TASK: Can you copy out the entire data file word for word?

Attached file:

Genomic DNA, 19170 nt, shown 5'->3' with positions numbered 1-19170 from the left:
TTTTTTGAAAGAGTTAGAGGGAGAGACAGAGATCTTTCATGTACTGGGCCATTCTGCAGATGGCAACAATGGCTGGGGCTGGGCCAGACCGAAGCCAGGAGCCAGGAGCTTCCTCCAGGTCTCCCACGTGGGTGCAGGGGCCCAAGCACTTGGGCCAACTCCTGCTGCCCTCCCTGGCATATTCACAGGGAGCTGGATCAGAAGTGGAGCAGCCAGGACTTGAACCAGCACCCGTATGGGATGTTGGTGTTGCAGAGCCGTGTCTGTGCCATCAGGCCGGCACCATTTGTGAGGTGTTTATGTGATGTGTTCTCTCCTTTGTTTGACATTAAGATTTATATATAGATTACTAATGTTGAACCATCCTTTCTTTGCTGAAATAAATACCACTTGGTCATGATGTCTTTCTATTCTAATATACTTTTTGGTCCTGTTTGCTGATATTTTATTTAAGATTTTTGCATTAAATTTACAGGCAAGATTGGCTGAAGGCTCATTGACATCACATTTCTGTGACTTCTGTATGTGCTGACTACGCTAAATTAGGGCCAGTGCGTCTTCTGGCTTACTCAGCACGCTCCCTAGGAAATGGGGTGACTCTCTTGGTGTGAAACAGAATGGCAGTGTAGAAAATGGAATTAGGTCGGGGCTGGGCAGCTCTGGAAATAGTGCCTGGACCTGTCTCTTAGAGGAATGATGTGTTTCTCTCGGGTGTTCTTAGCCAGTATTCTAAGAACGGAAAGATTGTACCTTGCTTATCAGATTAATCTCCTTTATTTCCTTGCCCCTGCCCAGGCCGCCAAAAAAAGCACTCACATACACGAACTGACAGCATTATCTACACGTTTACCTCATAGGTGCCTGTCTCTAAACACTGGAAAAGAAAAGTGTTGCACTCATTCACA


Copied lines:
Genomic DNA, 19170 nt, shown 5'->3' with positions numbered 1-19170 from the left:
TTTTTTGAAAGAGTTAGAGGGAGAGACAGAGATCTTTCATGTACTGGGCCATTCTGCAGATGGCAACAATGGCTGGGGCTGGGCCAGACCGAAGCCAGGAGCCAGGAGCTTCCTCCAGGTCTCCCACGTGGGTGCAGGGGCCCAAGCACTTGGGCCAACTCCTGCTGCCCTCCCTGGCATATTCACAGGGAGCTGGATCAGAAGTGGAGCAGCCAGGACTTGAACCAGCACCCGTATGGGATGTTGGTGTTGCAGAGCCGTGTCTGTGCCATCAGGCCGGCACCATTTGTGAGGTGTTTATGTGATGTGTTCTCTCCTTTGTTTGACATTAAGATTTATATATAGATTACTAATGTTGAACCATCCTTTCTTTGCTGAAATAAATACCACTTGGTCATGATGTCTTTCTATTCTAATATACTTTTTGGTCCTGTTTGCTGATATTTTATTTAAGATTTTTGCATTAAATTTACAGGCAAGATTGGCTGAAGGCTCATTGACATCACATTTCTGTGACTTCTGTATGTGCTGACTACGCTAAATTAGGGCCAGTGCGTCTTCTGGCTTACTCAGCACGCTCCCTAGGAAATGGGGTGACTCTCTTGGTGTGAAACAGAATGGCAGTGTAGAAAATGGAATTAGGTCGGGGCTGGGCAGCTCTGGAAATAGTGCCTGGACCTGTCTCTTAGAGGAATGATGTGTTTCTCTCGGGTGTTCTTAGCCAGTATTCTAAGAACGGAAAGATTGTACCTTGCTTATCAGATTAATCTCCTTTATTTCCTTGCCCCTGCCCAGGCCGCCAAAAAAAGCACTCACATACACGAACTGACAGCATTATCTACACGTTTACCTCATAGGTGCCTGTCTCTAAACACTGGAAAAGAAAAGTGTTGCACTCATTCACA